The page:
As the daughter of the late jazz great Chuck Loeb and Spanish singer Carmen Cuesta, Christina Cuesta Loeb would seem an unlikely candidate to be a shoegaze goddess. But since late 2016, the L.A.-based New York native — working as Cuesta Loeb — has released an EP and a handful of singles that do right by the lineage of such artists as Slowdive, Cocteau Twins and Curve.
The single “Immerse Inverse,” which officially comes out Friday, is the latest. With its overdriven guitars pushing the atmospherics to 11, Loeb sings celestially about the fleeting moments when all seems right in the world.
At first blush, “Immerse Inverse” seems a clunky rhyme, but it plays the song’s theme — a resistance to feeling overwhelmed by the world’s seemingly daily onslaught of negativity. “It’s been hard to remain optimistic recently, but still every once in a while I feel a shift in perspective, in my reality, that feels open, carefree and childlike,” she says. “I experience a world with magic, endless possibilities and overwhelming gratitude for glimpses at a time. Living inside of that realm is incredibly hard in a world where so many things feel so wrong. This song lives in that place of everything good.”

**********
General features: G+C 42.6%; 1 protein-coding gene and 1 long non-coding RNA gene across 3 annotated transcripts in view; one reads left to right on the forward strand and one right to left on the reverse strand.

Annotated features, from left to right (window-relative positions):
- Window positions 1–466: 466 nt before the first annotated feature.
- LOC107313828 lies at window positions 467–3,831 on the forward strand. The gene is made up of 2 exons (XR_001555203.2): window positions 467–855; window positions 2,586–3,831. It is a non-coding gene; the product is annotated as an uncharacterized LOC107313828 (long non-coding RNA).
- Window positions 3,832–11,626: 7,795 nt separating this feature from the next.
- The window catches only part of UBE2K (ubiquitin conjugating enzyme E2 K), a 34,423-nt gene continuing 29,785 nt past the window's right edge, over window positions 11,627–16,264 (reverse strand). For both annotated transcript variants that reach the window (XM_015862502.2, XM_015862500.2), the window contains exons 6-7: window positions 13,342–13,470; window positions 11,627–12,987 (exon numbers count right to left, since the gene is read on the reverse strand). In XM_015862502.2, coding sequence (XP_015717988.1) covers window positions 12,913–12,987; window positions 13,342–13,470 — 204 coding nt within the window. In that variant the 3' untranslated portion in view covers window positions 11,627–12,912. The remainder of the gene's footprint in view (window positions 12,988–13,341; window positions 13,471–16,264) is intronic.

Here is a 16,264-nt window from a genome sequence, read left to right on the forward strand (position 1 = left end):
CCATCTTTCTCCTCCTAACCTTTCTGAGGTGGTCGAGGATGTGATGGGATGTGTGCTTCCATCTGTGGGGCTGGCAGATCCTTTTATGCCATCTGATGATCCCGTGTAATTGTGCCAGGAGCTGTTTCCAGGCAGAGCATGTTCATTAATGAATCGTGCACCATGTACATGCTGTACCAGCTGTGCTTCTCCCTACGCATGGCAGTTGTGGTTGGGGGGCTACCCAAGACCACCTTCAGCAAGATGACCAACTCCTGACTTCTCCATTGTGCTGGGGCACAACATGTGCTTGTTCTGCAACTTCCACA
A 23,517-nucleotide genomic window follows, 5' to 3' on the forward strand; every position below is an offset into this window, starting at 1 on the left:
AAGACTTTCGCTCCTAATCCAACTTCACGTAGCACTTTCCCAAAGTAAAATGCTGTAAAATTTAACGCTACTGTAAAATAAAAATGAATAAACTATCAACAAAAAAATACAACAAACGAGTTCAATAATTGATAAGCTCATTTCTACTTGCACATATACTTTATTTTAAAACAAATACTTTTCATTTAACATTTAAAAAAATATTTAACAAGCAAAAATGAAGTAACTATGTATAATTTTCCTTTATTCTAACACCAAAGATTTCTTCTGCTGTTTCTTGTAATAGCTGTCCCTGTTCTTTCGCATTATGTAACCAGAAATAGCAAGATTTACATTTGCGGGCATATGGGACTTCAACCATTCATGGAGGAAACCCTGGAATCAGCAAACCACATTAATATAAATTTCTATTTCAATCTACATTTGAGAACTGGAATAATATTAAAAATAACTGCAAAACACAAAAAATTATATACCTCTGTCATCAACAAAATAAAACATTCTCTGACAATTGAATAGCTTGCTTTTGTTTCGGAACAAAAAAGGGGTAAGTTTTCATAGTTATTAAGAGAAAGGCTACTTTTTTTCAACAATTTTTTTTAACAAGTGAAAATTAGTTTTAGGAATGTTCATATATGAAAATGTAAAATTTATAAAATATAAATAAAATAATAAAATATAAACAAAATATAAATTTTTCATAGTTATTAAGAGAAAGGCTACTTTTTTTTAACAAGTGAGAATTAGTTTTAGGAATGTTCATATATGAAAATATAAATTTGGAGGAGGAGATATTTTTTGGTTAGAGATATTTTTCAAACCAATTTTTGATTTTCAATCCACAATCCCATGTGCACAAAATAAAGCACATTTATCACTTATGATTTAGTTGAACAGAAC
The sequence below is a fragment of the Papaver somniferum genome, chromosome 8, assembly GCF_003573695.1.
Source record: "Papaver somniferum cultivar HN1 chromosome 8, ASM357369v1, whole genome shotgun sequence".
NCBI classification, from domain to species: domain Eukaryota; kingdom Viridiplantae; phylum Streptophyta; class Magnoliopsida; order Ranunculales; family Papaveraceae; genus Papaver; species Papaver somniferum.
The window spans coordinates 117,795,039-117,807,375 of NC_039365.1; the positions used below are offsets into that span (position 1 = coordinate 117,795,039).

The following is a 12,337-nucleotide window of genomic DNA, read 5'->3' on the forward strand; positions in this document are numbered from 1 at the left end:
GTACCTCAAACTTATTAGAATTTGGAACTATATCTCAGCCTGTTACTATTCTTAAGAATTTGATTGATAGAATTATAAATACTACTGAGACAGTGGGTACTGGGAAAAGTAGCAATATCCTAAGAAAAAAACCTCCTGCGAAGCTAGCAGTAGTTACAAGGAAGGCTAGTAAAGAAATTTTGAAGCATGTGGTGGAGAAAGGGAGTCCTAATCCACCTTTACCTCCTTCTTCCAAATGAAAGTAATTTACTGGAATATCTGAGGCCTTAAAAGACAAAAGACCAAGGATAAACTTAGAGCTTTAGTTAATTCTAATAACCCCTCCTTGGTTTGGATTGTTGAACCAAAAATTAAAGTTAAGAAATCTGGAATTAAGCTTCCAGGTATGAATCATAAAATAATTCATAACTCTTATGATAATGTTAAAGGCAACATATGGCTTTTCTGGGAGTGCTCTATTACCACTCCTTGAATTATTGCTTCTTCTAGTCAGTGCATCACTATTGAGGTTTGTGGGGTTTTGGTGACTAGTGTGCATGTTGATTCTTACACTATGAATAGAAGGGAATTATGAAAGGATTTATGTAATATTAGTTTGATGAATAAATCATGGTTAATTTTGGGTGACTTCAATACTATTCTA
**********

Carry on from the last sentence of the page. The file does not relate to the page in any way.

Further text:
Loeb credits frequent collaborator Blake Straus for the song’s rich dynamics. Straus, a multi-instrumentalist and producer, once played in Hunter Hunted, the band co-fronted by Loeb’s husband Michael Garner. “We ended up living a few doors away from each other in an apartment complex in Los Feliz, which made writing and recording at our home studios very fun,” she says.
The song is off the forthcoming EP, “Grass It Grows.”
||| Stream: “Immerse Inverse”